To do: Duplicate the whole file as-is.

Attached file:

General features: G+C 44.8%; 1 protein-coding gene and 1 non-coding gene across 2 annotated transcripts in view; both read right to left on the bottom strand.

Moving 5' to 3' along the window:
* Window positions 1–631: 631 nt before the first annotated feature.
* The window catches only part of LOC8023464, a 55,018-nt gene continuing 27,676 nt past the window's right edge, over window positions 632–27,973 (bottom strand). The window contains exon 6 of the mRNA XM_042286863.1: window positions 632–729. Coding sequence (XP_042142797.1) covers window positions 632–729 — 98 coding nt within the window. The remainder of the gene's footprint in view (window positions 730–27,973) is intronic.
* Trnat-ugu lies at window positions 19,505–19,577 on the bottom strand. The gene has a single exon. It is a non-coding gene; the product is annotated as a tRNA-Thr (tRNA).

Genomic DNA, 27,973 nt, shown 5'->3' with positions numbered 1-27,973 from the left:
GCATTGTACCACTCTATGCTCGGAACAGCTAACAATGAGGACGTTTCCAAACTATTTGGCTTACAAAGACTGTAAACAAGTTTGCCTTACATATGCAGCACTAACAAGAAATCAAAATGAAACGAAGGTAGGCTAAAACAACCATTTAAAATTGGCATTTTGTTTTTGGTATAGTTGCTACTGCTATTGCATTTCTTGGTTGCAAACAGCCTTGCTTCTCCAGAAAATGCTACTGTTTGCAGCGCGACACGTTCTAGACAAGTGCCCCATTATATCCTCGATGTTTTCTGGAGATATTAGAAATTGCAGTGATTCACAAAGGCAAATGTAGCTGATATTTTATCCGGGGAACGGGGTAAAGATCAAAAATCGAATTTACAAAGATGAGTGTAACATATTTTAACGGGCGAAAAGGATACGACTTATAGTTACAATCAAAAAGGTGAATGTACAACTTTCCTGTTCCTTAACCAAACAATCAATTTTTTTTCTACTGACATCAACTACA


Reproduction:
General features: G+C 44.8%; 1 protein-coding gene and 1 non-coding gene across 2 annotated transcripts in view; both read right to left on the bottom strand.

Moving 5' to 3' along the window:
* Window positions 1–631: 631 nt before the first annotated feature.
* The window catches only part of LOC8023464, a 55,018-nt gene continuing 27,676 nt past the window's right edge, over window positions 632–27,973 (bottom strand). The window contains exon 6 of the mRNA XM_042286863.1: window positions 632–729. Coding sequence (XP_042142797.1) covers window positions 632–729 — 98 coding nt within the window. The remainder of the gene's footprint in view (window positions 730–27,973) is intronic.
* Trnat-ugu lies at window positions 19,505–19,577 on the bottom strand. The gene has a single exon. It is a non-coding gene; the product is annotated as a tRNA-Thr (tRNA).

Genomic DNA, 27,973 nt, shown 5'->3' with positions numbered 1-27,973 from the left:
GCATTGTACCACTCTATGCTCGGAACAGCTAACAATGAGGACGTTTCCAAACTATTTGGCTTACAAAGACTGTAAACAAGTTTGCCTTACATATGCAGCACTAACAAGAAATCAAAATGAAACGAAGGTAGGCTAAAACAACCATTTAAAATTGGCATTTTGTTTTTGGTATAGTTGCTACTGCTATTGCATTTCTTGGTTGCAAACAGCCTTGCTTCTCCAGAAAATGCTACTGTTTGCAGCGCGACACGTTCTAGACAAGTGCCCCATTATATCCTCGATGTTTTCTGGAGATATTAGAAATTGCAGTGATTCACAAAGGCAAATGTAGCTGATATTTTATCCGGGGAACGGGGTAAAGATCAAAAATCGAATTTACAAAGATGAGTGTAACATATTTTAACGGGCGAAAAGGATACGACTTATAGTTACAATCAAAAAGGTGAATGTACAACTTTCCTGTTCCTTAACCAAACAATCAATTTTTTTTCTACTGACATCAACTACA